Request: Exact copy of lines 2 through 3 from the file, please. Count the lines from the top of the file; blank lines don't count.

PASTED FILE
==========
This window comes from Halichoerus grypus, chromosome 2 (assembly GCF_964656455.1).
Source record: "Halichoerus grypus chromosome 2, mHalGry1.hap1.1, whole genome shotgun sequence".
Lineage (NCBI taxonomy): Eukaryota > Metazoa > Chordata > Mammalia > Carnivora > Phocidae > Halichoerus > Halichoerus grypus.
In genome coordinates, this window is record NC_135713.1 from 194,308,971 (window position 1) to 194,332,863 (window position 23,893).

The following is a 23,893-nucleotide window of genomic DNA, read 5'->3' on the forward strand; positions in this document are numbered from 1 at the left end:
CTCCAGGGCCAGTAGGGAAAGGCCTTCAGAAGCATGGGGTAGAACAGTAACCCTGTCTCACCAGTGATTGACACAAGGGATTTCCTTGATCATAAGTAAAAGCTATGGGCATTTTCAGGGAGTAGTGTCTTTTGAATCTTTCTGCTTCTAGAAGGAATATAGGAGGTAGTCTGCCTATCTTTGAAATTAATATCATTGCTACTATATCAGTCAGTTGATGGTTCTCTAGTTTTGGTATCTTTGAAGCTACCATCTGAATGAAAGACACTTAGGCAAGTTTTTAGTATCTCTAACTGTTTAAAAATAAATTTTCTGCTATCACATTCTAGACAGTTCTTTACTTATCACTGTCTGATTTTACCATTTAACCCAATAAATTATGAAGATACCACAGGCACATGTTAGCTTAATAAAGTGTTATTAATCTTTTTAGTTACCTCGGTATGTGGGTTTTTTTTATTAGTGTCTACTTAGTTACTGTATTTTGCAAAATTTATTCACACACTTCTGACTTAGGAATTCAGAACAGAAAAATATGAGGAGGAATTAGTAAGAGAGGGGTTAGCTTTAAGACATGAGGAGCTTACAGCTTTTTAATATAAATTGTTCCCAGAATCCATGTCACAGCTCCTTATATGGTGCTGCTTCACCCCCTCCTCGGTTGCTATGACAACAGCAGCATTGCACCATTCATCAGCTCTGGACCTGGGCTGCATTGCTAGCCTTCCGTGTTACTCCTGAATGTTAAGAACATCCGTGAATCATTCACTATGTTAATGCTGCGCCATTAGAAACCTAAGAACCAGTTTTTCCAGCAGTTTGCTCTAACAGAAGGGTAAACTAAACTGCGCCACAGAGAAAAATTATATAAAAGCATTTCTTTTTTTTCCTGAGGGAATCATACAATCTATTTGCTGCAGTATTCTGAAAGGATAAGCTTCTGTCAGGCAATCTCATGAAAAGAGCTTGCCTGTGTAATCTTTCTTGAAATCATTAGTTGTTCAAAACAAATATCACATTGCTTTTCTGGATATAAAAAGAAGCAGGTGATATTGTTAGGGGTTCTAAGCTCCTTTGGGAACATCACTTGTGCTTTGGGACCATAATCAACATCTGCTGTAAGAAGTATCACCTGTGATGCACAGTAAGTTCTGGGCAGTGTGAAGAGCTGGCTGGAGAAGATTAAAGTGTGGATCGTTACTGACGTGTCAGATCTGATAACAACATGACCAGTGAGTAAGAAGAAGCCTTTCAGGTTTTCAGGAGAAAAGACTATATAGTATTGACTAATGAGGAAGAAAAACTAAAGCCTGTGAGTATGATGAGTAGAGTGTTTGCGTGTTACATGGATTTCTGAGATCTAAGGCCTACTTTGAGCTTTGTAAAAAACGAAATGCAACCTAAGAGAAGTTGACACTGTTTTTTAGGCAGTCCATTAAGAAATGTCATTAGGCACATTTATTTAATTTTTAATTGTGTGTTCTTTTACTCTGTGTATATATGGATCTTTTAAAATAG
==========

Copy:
Source record: "Halichoerus grypus chromosome 2, mHalGry1.hap1.1, whole genome shotgun sequence".
Lineage (NCBI taxonomy): Eukaryota > Metazoa > Chordata > Mammalia > Carnivora > Phocidae > Halichoerus > Halichoerus grypus.